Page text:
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Category Archive for 'Autobiography/Memoir'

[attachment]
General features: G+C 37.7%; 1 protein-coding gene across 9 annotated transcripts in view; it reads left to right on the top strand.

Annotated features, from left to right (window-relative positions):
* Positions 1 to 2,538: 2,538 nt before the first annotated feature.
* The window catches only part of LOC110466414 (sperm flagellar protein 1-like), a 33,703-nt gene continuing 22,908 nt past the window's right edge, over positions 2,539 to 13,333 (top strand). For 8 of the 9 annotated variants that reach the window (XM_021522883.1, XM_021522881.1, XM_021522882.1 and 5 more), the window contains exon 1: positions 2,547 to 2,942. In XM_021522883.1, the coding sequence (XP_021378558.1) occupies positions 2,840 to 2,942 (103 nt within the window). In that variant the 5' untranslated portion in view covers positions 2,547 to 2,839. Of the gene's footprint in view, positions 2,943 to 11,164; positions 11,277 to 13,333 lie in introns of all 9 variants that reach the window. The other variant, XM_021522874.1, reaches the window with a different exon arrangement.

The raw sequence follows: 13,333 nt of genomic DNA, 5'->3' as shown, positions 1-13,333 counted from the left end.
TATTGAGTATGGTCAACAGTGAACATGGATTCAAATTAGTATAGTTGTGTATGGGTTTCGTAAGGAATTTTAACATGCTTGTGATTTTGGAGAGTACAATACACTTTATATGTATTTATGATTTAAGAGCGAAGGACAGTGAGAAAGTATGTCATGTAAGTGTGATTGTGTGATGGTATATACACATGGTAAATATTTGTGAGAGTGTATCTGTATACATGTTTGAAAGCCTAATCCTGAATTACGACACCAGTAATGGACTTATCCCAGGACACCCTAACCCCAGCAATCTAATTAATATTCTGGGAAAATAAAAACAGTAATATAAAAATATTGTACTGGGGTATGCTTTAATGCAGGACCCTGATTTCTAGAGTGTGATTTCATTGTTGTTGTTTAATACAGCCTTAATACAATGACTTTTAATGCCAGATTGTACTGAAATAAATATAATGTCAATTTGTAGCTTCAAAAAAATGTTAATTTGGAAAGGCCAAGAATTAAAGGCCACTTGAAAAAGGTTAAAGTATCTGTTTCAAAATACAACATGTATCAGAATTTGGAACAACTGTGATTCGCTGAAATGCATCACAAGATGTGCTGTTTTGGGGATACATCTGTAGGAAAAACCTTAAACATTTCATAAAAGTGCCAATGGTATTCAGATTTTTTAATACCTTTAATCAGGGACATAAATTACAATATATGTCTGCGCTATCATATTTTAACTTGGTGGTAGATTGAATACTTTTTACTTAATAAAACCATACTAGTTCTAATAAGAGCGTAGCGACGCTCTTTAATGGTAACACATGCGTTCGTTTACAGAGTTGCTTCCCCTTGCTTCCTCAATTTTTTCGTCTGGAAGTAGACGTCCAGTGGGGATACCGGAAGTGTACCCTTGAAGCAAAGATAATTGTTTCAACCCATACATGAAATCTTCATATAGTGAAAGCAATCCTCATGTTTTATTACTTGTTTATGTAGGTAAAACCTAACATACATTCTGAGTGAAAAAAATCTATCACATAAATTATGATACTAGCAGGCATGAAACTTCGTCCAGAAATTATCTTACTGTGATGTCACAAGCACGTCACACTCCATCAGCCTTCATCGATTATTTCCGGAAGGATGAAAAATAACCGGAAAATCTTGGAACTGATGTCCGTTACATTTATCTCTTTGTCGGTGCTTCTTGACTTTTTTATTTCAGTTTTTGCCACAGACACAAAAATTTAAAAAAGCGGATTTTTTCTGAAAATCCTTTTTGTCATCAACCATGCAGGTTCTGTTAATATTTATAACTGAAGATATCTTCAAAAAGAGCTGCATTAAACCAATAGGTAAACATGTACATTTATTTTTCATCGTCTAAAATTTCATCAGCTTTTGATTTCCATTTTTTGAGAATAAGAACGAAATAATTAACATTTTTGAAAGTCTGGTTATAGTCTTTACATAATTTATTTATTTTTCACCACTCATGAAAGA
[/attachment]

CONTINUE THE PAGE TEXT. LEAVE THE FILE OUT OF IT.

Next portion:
The narrator of The Twilight Zone, Nona Fernández’s latest novel, admits to having been transfixed as a child by a man who was a soldier, torturer, murderer, and supporter of a military regime that repressed all dissent. She had seen his picture on the cover of the magazine Cauce on August 27, 1984, when she was thirteen, in a magazine that had been passed from hand to hand among her classmates. The testimonies of victims and their families were accompanied by diagrams and drawings that “looked like something out of a book from the Middle Ages,” and the speaker admits that she often dreamed about this soldier-murderer, haunted and perplexed by his story of making people disappear. An intelligence agent for the Chilean military during the presidency of Augusto Pinochet (1974 – 1990), the soldier himself finally reached his breaking point, unable to withstand the horrors any longer. Presenting himself to a reporter for Cauce, he told his story in “pages and pages of details about what he had done, including names, descriptions of torture methods, and accounts of his many missions.” To the thirteen-year-old narrator, “He didn’t seem like a monster or an evil giant, or some psychopath…The man who tortured people could have been anybody. Even our teacher.” Much of this novel feels clearly autobiographical, the details of the speaker’s life often emphasizing the ironies in what is happening in the wider world, be it the TV shows from Twilight Zone and Brain Games, or music like the theme song from Ghostbusters, and the Billy Joel song, “We Didn’t Start the Fire.” A sensitive, dramatic, and unforgettable novel of fascism in Chile.